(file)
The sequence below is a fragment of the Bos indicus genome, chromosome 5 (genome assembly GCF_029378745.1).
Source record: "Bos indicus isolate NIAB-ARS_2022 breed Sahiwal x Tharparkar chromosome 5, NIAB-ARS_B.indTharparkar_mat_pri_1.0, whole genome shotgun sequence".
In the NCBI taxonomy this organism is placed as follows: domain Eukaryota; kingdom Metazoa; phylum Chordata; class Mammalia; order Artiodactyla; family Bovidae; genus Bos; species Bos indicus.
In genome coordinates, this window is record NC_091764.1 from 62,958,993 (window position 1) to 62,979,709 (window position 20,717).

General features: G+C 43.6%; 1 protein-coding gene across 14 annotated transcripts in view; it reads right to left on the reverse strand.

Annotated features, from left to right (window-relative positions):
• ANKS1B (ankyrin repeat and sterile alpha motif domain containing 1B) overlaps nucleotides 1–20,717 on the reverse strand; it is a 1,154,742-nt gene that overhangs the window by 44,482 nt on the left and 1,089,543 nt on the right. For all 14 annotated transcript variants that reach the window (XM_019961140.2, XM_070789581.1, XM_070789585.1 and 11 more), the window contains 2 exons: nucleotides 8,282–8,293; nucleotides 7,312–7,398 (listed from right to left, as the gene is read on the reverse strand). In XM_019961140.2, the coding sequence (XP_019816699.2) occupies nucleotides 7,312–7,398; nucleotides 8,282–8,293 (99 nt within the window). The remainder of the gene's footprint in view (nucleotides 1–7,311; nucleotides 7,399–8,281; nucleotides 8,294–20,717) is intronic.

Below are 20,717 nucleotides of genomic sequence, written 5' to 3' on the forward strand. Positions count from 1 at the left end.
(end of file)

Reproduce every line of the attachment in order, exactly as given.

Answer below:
The sequence below is a fragment of the Bos indicus genome, chromosome 5 (genome assembly GCF_029378745.1).
Source record: "Bos indicus isolate NIAB-ARS_2022 breed Sahiwal x Tharparkar chromosome 5, NIAB-ARS_B.indTharparkar_mat_pri_1.0, whole genome shotgun sequence".
In the NCBI taxonomy this organism is placed as follows: domain Eukaryota; kingdom Metazoa; phylum Chordata; class Mammalia; order Artiodactyla; family Bovidae; genus Bos; species Bos indicus.
In genome coordinates, this window is record NC_091764.1 from 62,958,993 (window position 1) to 62,979,709 (window position 20,717).

General features: G+C 43.6%; 1 protein-coding gene across 14 annotated transcripts in view; it reads right to left on the reverse strand.

Annotated features, from left to right (window-relative positions):
• ANKS1B (ankyrin repeat and sterile alpha motif domain containing 1B) overlaps nucleotides 1–20,717 on the reverse strand; it is a 1,154,742-nt gene that overhangs the window by 44,482 nt on the left and 1,089,543 nt on the right. For all 14 annotated transcript variants that reach the window (XM_019961140.2, XM_070789581.1, XM_070789585.1 and 11 more), the window contains 2 exons: nucleotides 8,282–8,293; nucleotides 7,312–7,398 (listed from right to left, as the gene is read on the reverse strand). In XM_019961140.2, the coding sequence (XP_019816699.2) occupies nucleotides 7,312–7,398; nucleotides 8,282–8,293 (99 nt within the window). The remainder of the gene's footprint in view (nucleotides 1–7,311; nucleotides 7,399–8,281; nucleotides 8,294–20,717) is intronic.

Below are 20,717 nucleotides of genomic sequence, written 5' to 3' on the forward strand. Positions count from 1 at the left end.